As for the homes themselves, and the placing of them… hoo-boy… SWG was always plagued with issues regarding server stability and sync issues (at least up ‘til when I quit just before the NGE), so placing a home was sometimes a crap shoot. I knew people that’d lost entire homes and millions of credits worth of belongings, because their brand new spacious pad just up and vanished when the server randomly burped.

The pristine wilderness known to be so abundant in the Star Wars universe was dotted with harvesters, homes, factories, warehouses, shops, cantinas, shuttleports, and more… everywhere you looked. When cities were introduced, it only made the urban sprawl even worse. However, I would like to note that no other game has, to my knowledge, incorporated a series of local governing controls like SWG had for player cities. You had zoning controls, taxation, a voting system, and even a population census at the city hall. Very robust, even if utterly worthless in the long run.

Guest: Sean


Ship Interiors were never intended to be offered at time of launch. But a small, vocal minority of players within the community continued to LOUDLY pound the drum for this feature, continuing to insist that it was a necessary part of the Star Trek experience.

Eventually, Cryptic broke down and gave players Bridges. But with zero functionality. Eventually full interior layouts were added, but most players see them as worthless fluff. The sole function that cannot be accessed from elsewhere, has become a pain in the ass instead of a welcome diversion (Mission Replay).

Now, here we are more than a year after launch, and there remains very little functionality within ship interiors.

Sadly, this mimics how Cryptic treated Base Building in COX…

Before we move on from STO, I’d like to dig out some opinions from YOU on the matter of ship interiors, and player housing…


  • Many episodes of Star Trek take place entirely within ship interiors… If you, as a player, had to give up customization of your interior, to play missions similar to those, would you be OK with that?
  • Is the fact that this feature appears to have been rushed, a commentary on the developer in any way, and their ability to be swayed by a vocal community?
  • What additional functionality do these ship interiors need?

OK, tell me more about how Cryptic treated Base Builders in COX…

City of Heroes was launched in April 2004. Super Group Bases added in the paid expansion, City of Villains in June 2006.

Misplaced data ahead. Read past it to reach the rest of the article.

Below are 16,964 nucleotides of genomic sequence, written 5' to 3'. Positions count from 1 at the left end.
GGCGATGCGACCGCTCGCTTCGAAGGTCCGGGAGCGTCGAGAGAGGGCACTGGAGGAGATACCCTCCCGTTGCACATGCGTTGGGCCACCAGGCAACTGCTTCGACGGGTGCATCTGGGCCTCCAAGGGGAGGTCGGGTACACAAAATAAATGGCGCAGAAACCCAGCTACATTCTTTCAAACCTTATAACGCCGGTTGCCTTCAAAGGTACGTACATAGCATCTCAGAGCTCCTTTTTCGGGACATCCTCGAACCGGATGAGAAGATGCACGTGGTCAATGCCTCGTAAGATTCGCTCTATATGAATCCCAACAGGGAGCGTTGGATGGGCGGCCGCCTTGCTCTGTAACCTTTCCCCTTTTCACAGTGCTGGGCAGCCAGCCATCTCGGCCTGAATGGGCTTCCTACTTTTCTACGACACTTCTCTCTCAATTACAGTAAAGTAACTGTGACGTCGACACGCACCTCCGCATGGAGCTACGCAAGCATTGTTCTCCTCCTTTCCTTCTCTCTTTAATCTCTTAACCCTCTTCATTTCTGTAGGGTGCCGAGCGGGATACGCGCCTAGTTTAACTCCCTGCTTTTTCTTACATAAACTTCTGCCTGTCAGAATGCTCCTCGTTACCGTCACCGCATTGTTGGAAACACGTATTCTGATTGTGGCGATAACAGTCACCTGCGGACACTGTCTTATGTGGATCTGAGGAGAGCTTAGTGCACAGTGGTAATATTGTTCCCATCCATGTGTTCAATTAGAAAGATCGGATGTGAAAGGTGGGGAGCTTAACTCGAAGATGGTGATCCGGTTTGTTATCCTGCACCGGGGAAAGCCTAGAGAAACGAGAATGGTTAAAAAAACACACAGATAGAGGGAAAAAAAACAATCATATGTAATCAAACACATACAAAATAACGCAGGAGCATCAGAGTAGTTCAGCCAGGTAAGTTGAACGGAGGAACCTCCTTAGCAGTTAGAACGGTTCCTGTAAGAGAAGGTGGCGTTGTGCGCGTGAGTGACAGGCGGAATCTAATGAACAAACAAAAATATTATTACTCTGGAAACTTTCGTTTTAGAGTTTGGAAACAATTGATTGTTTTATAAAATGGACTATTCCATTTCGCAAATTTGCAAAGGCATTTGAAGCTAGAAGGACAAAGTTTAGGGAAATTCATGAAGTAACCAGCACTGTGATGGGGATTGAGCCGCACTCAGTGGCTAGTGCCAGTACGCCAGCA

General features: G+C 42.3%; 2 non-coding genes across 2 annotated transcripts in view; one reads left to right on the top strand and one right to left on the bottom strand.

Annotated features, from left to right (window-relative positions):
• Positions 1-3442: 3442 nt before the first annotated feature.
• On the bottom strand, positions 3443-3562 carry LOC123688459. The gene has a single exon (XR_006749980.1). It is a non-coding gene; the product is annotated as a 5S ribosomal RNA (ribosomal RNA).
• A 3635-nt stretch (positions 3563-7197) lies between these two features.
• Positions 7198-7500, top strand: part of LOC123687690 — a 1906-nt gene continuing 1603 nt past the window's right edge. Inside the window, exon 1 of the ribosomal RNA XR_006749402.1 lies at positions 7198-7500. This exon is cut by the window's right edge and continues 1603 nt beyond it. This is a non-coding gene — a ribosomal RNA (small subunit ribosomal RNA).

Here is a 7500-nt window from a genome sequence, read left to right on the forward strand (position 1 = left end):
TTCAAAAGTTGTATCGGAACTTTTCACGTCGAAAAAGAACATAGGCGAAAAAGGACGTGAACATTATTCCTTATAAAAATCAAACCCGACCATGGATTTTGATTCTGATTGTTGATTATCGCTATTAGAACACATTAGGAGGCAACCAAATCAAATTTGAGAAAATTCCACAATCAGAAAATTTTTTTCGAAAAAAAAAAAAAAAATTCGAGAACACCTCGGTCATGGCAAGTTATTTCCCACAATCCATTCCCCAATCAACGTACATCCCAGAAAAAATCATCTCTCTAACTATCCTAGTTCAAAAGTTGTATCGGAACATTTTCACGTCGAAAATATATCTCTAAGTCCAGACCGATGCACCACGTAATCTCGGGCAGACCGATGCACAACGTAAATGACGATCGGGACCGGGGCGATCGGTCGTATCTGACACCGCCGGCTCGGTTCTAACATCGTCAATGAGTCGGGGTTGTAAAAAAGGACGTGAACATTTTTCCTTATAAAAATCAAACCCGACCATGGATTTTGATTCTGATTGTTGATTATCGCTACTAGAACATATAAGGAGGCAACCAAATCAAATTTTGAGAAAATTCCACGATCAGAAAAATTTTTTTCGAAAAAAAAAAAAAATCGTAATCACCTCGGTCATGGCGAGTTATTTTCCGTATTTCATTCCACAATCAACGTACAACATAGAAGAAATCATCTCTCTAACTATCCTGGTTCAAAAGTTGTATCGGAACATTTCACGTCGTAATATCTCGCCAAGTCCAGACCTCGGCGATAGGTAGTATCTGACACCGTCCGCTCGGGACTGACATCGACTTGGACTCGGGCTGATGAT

Options: Small, Medium, or Large. Big rooms separated by corridors.
At launch: ~12 walls/ceilings/floors, about a dozen functional items, and ~100 decor items.
5 years later: 8 or so functional items added, removed clipping of placed items.

Once a very active community (chat channels, contests, forum activity)
Cryptic ignored the base building issues until they sold to NCSoft in 2007.
NCSoft continued ignoring it, except to nerf the storage availability. (2500 items, down to 30)

Part of Issue 13 was slated to include lots of base stuff. (DATE?)
When Issue 13 was split into two separate updates, the base features mysteriously vanished from EITHER set of patch notes.
Attempts to get commentary on this were met with silence, or locked threads.

In 2008 a dev named Sunstorm took on the role of Base Building Developer
He started a thread asking for some suggestions for additions and improvements to bases, made a few more posts, and then went silent. In October 2009, he posted that he’s still working on some stuff for bases.
But in December 2009, someone noticed that his forum name was no longer red. That only happens on the forums when a staff member is no longer employed.

  • So, what are the primary issues that Bases faced in CoH?
  • What role were they supposed to fill, functionality-wise?
  • The silence from developers is scary, disappointing, and a lingering dark blotch on their overall PR efforts. Is there anything they could say at this point to make up for these bad decisions?
  • Cryptic Studios is now behind Champions Online, which will soon be implementing “Hideouts” as a form of Player Housing. Do you have any sage words of wisdom for them on the subject, to assist in avoiding the pitfalls of the past?


Tease of the Week:

Darkcryo Entertainment has announced Firefly Universe Online!
- No funding.
- No licensing.
- No names on the credits.
- No public access to the company website.
Color me beyond skeptical. I’m almost insulted.

Also, as a quick update to last week’s F2P-dedicated episode, I thought I’d point out that none other than World of Warcraft, the juggernaut itself, has decided to take a step in that direction. They are upgrading their Trial accounts to remove the time limit, and instead impose a level limit of 20. But you can make as many characters as you like.

Yay? Let’s face it – WoW at level 20 is pretty darn lame, and Blizzard has spent so many resources making their end-game and raid content top notch that this lowbie junk is just as old and busted as it’s always been. Despite some sites running with a headline of “WoW goes F2P!” just to draw in clicks, this is nothing of the sort, and will probably result in less than a blip on the subscription radar.


  • I will be digging deeper into the EVE controversies.
  • Also, based on feedback I received re: Hellgate, I will be trying out the Open Beta which opens June 30th. And I’ll have some initial impressions to share.

Play smart everyone, and remember … sometimes an emote is just an emote.